It is in fact, to many inland towns, the only means of giving to the children of the sick poor the pure and bracing sea air which they specially need to restore them to health.

Funding was an ongoing concern, sponsorship was used.  £1,000 would “name” a ward, £25 provided a “Named Bed” with Memorial brass attached.  The booklet goes on to say:

Although money is a very pressing need, there are many other ways in which those willing to help can give very real assistance, such as organising working parties to make clothing for the poor children, or sending navy serge, turkey twill etc., to be made up into garments for them.  Nightgowns, bed-jackets and pinafores are specially needed, but any plain clothing is very acceptable.

It is hardly necessary to add that any gifts which lessen the housekeeping expenses are a very real help, and many friends might be able to send rabbits, fruit, jam and marmalade, eggs, etc., or the green vegetables which are so indispensable for children and so expensive to buy.

English: Ysbyty Frenhinol Alexandra The Royal ...

English: Ysbyty Frenhinol Alexandra The Royal Alexandra Hospital, on Marine Drive, Rhyl. Built in 1894, it was originally a children’s hospital, and later a convalescent home; it is now a Community Hospital and a Family planning clinic. (Photo credit: Wikipedia)


Filed under Buildings/Location, Community, General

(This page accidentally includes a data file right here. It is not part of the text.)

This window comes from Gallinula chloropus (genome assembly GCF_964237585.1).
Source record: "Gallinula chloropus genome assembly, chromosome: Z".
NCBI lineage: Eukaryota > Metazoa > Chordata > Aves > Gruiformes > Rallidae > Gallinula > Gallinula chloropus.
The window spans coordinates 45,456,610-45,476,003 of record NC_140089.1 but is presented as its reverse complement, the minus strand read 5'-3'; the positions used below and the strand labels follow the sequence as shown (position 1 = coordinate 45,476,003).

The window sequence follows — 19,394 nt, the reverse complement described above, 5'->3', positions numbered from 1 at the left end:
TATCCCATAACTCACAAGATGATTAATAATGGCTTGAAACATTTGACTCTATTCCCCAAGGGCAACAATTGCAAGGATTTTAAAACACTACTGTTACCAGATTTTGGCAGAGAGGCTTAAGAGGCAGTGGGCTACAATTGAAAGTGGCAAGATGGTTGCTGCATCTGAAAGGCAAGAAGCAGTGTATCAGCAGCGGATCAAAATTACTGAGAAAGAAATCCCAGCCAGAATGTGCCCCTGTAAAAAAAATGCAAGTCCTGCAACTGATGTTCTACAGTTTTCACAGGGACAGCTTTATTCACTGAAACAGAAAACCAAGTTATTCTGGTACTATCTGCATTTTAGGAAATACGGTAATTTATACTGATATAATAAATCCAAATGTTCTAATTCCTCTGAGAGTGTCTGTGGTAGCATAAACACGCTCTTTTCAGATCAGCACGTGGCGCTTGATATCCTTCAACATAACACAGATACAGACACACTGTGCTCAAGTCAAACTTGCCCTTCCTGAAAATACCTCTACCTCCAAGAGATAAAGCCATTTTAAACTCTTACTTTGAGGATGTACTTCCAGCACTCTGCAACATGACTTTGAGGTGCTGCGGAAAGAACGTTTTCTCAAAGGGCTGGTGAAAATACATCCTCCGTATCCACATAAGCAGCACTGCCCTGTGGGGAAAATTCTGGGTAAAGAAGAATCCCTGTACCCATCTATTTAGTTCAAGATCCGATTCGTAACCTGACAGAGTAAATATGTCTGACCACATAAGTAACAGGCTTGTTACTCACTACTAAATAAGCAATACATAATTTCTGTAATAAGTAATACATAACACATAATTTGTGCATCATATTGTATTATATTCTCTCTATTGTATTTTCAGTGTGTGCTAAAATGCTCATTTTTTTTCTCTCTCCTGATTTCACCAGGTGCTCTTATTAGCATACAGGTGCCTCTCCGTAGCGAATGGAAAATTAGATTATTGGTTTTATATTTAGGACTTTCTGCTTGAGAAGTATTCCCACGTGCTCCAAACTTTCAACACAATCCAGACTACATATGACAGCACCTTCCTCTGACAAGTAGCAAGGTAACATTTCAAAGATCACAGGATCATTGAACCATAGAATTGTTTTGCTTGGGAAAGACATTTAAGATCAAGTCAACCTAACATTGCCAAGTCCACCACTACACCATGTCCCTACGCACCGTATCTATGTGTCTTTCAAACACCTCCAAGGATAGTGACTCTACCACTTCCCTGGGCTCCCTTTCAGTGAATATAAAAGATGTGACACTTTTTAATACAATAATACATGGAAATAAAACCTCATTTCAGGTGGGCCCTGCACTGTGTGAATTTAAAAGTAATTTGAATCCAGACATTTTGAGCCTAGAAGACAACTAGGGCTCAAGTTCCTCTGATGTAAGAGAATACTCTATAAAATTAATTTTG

9 responses to ““A seaside nursery for the little ones of our land.”

  1. Bob

    The Royal Alexandra Hospital, which has given yeomen service to the people of Rhyl for over 100 years, will inevitably and finally succumb to its eventual transformation into whatever its future befalls. Is it possible that The Rhyl History Club may be allowed a conducted tour, especially around those areas that only very few, except staff, have seen. I refer in particular to the Chapel and the Heated Salt-water Pool mentioned above, and possibly the behind scenes areas such as the Pharmacy, Morgue, Kitchens etc. Maybe contact could be made via Miss Gordon, Bryn Coed Park, who was the very respected Matron for many years. It was Miss Gordon who invited eligible bachelors of the town to escort her nurses to her Ball each year!!!
    I feel she would be pleased to be asked and I would be thrilled to again be invited to The R.A.H..

  2. Annette Roberts

    Could you please allow me to join you if you get a tour organised???As a cadet nurse I got to see many hidden corners of the Alex and would love to see it all again

  3. Andrew

    you’ll be telling me next that you are tall with dark hair and best mates with Mary Sherry!

  4. If we manage to get a tour organised I’m sure you can become an honorary history club member or even a real one! Can you e-mail the club so we have your contact details?

  5. Sandra Williams nee roose

    A tour of the hospital would be nice but there would be little to see now! I worked there as a secretary the 90s and the chapel is in fact beautiful and was still in tact in the late 90s but the old wards were used as storage places for old office furniture and other unused hospital property! The swimming pool was in fact filled with concrete(health & safety)and all the lovely tiled flooring has been covered with carpets.

  6. garry brooks

    Nice little article,again.thank you for the info.

  7. Carol

    I wonder does anyone know the name of any nurses from the “Alex” that served in ww1? please? regards, Carol

  8. Dawn Davies

    Just a small correction. The Therapy Pool has not been filled in and is still intact and accessible, as Ruth from the History Club can testify. Dawn.